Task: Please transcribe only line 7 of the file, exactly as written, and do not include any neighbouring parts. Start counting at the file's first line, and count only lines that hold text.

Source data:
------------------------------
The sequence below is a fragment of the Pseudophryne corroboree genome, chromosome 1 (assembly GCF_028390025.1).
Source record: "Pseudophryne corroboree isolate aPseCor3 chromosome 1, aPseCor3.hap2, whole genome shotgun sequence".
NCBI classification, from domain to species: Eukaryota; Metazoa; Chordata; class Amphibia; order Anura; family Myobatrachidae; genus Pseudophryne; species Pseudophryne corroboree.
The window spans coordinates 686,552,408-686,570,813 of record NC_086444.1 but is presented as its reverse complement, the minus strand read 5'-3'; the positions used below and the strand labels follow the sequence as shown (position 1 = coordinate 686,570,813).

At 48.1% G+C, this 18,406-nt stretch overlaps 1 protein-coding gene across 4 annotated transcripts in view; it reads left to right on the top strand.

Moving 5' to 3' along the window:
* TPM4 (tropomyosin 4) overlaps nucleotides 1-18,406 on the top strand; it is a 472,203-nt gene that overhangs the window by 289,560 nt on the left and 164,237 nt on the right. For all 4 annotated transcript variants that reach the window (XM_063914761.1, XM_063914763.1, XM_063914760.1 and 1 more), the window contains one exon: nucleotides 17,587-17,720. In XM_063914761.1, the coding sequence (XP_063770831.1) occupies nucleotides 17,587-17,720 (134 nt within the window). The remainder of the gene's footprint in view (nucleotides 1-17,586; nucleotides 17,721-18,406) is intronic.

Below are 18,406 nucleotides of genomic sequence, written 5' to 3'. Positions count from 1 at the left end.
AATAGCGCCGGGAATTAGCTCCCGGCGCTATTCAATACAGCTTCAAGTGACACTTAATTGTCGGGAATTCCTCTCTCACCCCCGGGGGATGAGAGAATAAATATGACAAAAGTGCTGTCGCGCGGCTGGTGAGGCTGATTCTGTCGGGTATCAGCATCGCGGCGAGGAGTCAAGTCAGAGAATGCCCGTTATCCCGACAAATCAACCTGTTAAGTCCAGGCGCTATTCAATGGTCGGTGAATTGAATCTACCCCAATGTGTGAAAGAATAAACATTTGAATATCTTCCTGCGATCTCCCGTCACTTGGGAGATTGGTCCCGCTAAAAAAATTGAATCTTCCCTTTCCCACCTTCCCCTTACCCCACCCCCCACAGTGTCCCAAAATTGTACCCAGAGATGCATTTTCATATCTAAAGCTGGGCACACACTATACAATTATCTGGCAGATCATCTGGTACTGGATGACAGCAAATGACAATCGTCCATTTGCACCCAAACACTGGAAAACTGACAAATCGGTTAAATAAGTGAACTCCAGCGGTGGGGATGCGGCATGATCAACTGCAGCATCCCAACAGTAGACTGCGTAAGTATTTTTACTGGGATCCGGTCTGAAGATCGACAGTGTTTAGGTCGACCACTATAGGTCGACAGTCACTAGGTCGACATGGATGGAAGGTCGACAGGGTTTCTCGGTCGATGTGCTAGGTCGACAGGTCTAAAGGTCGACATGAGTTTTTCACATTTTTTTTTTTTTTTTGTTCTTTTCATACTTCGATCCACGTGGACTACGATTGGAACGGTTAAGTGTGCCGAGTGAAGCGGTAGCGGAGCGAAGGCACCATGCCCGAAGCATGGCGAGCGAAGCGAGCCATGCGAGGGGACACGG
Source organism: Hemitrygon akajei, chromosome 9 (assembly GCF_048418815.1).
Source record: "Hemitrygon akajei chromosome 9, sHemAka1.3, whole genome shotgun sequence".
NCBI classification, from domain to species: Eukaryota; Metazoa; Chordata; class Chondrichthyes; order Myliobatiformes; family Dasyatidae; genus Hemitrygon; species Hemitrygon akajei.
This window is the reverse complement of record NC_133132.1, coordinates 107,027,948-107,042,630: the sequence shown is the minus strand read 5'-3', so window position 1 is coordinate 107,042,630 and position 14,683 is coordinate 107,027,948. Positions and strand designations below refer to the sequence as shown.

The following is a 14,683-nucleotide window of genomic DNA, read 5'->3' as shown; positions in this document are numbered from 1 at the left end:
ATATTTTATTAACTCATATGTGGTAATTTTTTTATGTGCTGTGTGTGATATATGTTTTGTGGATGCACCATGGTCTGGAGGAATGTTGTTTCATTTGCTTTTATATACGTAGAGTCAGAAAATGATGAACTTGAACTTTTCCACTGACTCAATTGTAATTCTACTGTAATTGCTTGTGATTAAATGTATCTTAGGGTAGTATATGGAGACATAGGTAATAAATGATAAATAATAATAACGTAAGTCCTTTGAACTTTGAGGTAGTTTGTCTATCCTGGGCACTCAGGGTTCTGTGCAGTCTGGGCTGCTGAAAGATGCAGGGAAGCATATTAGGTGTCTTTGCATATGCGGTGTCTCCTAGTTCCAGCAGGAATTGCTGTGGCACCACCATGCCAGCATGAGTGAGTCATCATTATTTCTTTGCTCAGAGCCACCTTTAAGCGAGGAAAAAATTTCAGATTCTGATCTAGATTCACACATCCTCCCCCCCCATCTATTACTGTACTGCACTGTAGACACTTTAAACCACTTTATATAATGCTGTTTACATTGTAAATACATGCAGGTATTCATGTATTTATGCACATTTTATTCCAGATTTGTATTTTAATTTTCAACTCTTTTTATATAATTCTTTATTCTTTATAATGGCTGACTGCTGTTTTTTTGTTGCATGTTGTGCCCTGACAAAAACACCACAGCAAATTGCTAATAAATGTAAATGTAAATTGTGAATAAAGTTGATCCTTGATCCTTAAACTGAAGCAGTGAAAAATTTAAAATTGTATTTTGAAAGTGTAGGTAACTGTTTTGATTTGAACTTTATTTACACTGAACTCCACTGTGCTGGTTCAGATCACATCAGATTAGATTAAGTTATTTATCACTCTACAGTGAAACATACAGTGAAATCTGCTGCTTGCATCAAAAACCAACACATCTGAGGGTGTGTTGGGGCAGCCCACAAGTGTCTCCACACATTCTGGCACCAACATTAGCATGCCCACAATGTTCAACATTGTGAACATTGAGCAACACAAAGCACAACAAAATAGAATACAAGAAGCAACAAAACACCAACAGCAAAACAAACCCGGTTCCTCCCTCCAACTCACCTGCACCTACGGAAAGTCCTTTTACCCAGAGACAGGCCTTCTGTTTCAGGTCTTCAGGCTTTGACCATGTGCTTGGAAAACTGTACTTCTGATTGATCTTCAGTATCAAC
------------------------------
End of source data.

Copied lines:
* TPM4 (tropomyosin 4) overlaps nucleotides 1-18,406 on the top strand; it is a 472,203-nt gene that overhangs the window by 289,560 nt on the left and 164,237 nt on the right. For all 4 annotated transcript variants that reach the window (XM_063914761.1, XM_063914763.1, XM_063914760.1 and 1 more), the window contains one exon: nucleotides 17,587-17,720. In XM_063914761.1, the coding sequence (XP_063770831.1) occupies nucleotides 17,587-17,720 (134 nt within the window). The remainder of the gene's footprint in view (nucleotides 1-17,586; nucleotides 17,721-18,406) is intronic.